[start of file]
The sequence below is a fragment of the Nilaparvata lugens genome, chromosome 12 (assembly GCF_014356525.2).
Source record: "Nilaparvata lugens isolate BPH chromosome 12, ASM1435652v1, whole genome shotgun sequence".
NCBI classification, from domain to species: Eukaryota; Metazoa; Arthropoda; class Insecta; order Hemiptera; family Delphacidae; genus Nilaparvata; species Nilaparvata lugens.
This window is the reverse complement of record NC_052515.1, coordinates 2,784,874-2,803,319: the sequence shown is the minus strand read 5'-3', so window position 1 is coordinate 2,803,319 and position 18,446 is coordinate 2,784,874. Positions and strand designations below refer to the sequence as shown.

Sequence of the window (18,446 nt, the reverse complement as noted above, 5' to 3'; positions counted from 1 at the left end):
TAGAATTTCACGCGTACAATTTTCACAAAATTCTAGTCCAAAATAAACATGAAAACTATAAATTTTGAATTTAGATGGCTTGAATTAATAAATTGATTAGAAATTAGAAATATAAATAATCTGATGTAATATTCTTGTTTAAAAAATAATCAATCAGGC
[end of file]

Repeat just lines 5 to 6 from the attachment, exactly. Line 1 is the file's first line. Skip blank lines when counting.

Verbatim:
Sequence of the window (18,446 nt, the reverse complement as noted above, 5' to 3'; positions counted from 1 at the left end):
TAGAATTTCACGCGTACAATTTTCACAAAATTCTAGTCCAAAATAAACATGAAAACTATAAATTTTGAATTTAGATGGCTTGAATTAATAAATTGATTAGAAATTAGAAATATAAATAATCTGATGTAATATTCTTGTTTAAAAAATAATCAATCAGGC